When I started this course at the beginning of the semester, my expectations were that I would be introduced to the Arab world and become engaged with issues that I did not have a previous knowledge of, such as the Israeli/Palestinian conflict. In this aspect, my expectations were fulfilled.
I learned so many things during this semester that it is difficult to know where to start. I enjoyed learning about the contributions that Arabs have made to society. I have also learned a lot about literary contributions from the Arab world. As an English major and someone who loves literature in general, I was very much interested in the different types of literature that have been written by Arab authors. I was intrigued by the theme of identity that ran through so many of these novels and look forward to reading some of these myself for fun during the summer.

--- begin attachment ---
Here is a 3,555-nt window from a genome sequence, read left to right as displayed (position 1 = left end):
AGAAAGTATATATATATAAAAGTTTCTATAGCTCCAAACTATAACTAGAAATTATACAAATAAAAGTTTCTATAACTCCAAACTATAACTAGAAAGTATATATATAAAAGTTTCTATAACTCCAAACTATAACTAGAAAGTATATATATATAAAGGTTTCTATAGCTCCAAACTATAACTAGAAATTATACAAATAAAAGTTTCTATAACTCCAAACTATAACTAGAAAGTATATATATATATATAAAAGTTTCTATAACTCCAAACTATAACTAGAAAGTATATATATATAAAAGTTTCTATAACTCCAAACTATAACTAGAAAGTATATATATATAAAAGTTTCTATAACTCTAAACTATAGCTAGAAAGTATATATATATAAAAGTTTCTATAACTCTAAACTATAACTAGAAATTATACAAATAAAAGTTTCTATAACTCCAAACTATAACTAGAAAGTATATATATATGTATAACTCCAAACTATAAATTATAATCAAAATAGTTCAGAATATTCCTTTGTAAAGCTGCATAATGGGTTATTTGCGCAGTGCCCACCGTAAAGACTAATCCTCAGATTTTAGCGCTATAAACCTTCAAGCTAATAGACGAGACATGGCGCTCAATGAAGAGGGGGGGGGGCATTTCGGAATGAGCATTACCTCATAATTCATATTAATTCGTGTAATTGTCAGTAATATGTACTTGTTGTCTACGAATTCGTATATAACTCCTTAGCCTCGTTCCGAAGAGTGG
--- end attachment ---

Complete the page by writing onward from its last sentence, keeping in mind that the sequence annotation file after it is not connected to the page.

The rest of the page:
The guest speakers that came to the class presented many different perspectives on history, politics, and culture from the Arab world. I enjoyed all of these lectures. Dr. Zaru gave a very thought-provoking talk, as her lecture centered around her personal experience. It was one thing to learn about these events taking place in Israel and Palestine, but it was quite a different thing to hear first hand experience from someone from Palestine. It made the events much more real. Dr. Leahy’s explanation of the politics involved was also very helpful in understanding the complicated events taking place in the Arab world.
All in all, though the SIS requirement has now been dropped from the McDaniel Plan, given the chance I would take this class again simply because I learned so much valuable information. Though I do not plan to go into a field such as politics and am not an Arab Studies major, the knowledge I learned from this class has helped me to become a more informed, global citizen that can continue to learn more about this part of the world and work to educate others about the many misconceptions that they have about this region and the Arab people.